WJEC BY2 Notes for 2.3 (Part One - Animals)

This topics quite big so i've only done the first half so far... will do plant transport asap :)

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  • Created on: 15-05-12 17:17
Preview of WJEC BY2 Notes for 2.3 (Part One - Animals)

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BY2.3 ­ Mass flow and transport ­ Part One (animals)
Mass flow system ­ transport of substances in the flow of a fluid generated by a force, requiring
energy (e.g. heart pumping blood)
Circulatory systems
Insects have an open circulatory system, dorsal tube-shaped heart and fluid-filled body cavity
(haemocoel)
Earthworms have a closed circulatory system where blood is contained in blood vessels under
pressure. Organs are not in direct contact with the blood and respiratory gases are transported in
the blood.
Humans have a double circulatory system with a 4 chambered heart. Right side of the heart
pumps blood to the lungs (pulmonary circulation) and the left side pumps blood to the rest of
body (systemic circulation)

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Advantages of double circulatory systems:
High blood pressure sustained
Faster circulation
Oxygenated and deoxygenated blood kept separate
Oxygen distribution improved…read more

Page 3

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The heart ­ structure and function
Atria ­ thin walled, receive blood
Ventricles ­ thick walled to generate high pressure when walls contract (left ventricle larger as the
right needs higher pressure as blood is travelling all around the body, not just lungs)
Atrioventricular/tricuspid and bicuspid valves ­ prevent backflow of blood from ventricles to
atria. Left side of heart has bicuspid valves and two flaps and right side of heart has tricuspid valve
which has 3 flaps.…read more

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Atrial systole: The SAN contracts and transmits electrical impulses
throughout the atria, which both contract simultaneously, pumping blood into
the ventricles.…read more

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The following describes the flow of blood through the left side of the heart:
The left atrium is relaxed and receives oxygenated blood from the pulmonary vein.
When full, the pressure forces open the bicuspid valve/atrio ventricular valve between
the atrium and ventricle.
Relaxation of the left ventricle draws blood from the left atrium.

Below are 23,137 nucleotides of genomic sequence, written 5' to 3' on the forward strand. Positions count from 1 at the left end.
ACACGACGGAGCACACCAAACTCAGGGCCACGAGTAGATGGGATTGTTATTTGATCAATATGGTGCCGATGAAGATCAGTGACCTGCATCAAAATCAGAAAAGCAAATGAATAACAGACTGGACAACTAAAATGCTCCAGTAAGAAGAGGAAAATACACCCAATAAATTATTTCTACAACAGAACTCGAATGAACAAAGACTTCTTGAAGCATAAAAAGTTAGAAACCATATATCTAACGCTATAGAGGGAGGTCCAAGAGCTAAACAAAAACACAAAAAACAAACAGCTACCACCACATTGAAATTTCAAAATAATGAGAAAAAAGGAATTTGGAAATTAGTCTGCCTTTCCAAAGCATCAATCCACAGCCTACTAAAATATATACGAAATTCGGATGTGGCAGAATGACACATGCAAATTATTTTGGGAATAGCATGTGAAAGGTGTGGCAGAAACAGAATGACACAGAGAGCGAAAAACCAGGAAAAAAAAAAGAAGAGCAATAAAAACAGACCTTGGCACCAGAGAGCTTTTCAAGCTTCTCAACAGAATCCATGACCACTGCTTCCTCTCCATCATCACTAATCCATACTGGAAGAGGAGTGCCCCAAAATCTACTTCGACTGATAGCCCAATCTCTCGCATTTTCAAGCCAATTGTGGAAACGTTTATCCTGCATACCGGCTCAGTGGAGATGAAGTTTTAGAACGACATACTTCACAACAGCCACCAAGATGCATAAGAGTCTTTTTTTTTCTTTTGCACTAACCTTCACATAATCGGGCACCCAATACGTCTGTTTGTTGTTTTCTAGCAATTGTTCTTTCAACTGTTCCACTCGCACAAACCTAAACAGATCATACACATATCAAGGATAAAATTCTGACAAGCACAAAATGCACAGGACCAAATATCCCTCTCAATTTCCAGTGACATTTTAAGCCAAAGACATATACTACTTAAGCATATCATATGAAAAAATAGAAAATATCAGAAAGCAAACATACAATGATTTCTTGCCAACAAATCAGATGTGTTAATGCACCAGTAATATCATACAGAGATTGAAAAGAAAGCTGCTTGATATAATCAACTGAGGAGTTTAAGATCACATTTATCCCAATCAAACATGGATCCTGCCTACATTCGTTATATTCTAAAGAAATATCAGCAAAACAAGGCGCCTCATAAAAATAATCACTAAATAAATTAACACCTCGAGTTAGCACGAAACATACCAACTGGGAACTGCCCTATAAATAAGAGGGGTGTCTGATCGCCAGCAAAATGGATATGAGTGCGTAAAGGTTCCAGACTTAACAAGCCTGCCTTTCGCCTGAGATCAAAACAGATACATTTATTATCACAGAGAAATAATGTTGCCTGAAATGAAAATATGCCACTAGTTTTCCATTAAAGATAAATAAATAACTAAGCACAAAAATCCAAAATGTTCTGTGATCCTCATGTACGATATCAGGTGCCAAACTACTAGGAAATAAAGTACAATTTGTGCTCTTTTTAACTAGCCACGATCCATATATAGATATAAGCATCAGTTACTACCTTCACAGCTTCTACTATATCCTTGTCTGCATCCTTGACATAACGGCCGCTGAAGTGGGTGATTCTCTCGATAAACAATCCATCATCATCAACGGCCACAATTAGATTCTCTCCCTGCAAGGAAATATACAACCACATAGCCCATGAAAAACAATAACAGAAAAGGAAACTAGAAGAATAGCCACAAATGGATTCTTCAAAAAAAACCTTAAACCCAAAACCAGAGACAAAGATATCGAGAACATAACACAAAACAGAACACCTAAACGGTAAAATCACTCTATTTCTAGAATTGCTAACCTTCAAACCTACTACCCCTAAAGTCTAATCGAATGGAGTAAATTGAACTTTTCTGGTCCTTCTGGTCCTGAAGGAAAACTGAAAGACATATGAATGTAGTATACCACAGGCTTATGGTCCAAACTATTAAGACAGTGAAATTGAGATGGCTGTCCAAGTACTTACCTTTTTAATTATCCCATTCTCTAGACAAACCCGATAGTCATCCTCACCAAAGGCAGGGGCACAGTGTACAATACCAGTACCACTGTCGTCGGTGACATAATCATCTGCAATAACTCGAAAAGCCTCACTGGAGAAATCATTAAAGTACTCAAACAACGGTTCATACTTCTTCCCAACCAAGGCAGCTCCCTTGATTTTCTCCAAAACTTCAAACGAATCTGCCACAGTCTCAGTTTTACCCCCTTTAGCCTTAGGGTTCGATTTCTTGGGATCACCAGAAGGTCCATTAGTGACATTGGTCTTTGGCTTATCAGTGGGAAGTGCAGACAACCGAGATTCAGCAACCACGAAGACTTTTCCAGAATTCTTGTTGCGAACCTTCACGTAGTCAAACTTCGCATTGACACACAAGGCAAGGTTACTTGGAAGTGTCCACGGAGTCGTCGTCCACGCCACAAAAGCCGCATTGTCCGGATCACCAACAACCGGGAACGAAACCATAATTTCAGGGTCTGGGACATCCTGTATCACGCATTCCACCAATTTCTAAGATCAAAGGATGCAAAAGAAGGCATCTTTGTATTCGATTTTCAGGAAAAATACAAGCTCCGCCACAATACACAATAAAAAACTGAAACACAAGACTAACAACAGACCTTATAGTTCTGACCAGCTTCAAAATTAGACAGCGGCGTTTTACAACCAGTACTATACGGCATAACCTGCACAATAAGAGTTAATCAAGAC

The left atrium contracts pushing the remaining blood into the right ventricle through the
valve.
With the left atrium relaxed and with the bicuspid valve closed the left ventricle
contracts.…read more

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Thin smooth layer of muscle in the walls, easily compressed by muscle
Thin layer of elastic tissue in the walls, easily compressed by muscle
Semi lunar valves ­ low blood pressure, so prevents blood to backflow
Venous return ­ blood helped by contraction of muscles
against the bone, squeezing the vein, helping blood to
return to the heart
Carries deoxygenated blood from body tissues to the
heart at a low blood pressure
Capillaries:
Narrow lumen to increase cross sectional area ­ more
contact with blood…read more

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In the wall of the right atrium is a region of specialised cardiac fibres called the sinoatrial node
(SAN) which acts as a pacemaker.
A wave of electrical stimulation arises at this point and then spreads over the two atria causing
them to contract more or less at the same time.
The electrical stimulation is prevented from spreading to the ventricles by a thin layer of
connective tissue.…read more

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Formation of tissue fluid:
Dissolved solutes are all exchanged between the blood and the cells in the capillary beds.…read more

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There is some excess tissue fluid, this excess drains into lymph vessels, which are found in all
capillary beds. They have very thin walls and tissue fluid can easily dissolve inside, forming
lymph. Lymph is then returned to the circulatory system where it drains into the Subclavian Vein.…read more

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In the tissues:
As PO2 decreases, going into tissues, more O2 is dissociated
In the lungs:
Hb has a higher affinity for O2 and is fully saturated at low PO2
Foetal
haemoglobin
Top right part of the graph: In the alveoli of the lungs, oxygen concentration is high at 14 kPa. As
blood passes through the capillaries surrounding the alveoli the haemoglobin binds/associates to
the oxygen to become 95% saturated.
Middle of graph: In the tissues, e.g.…read more

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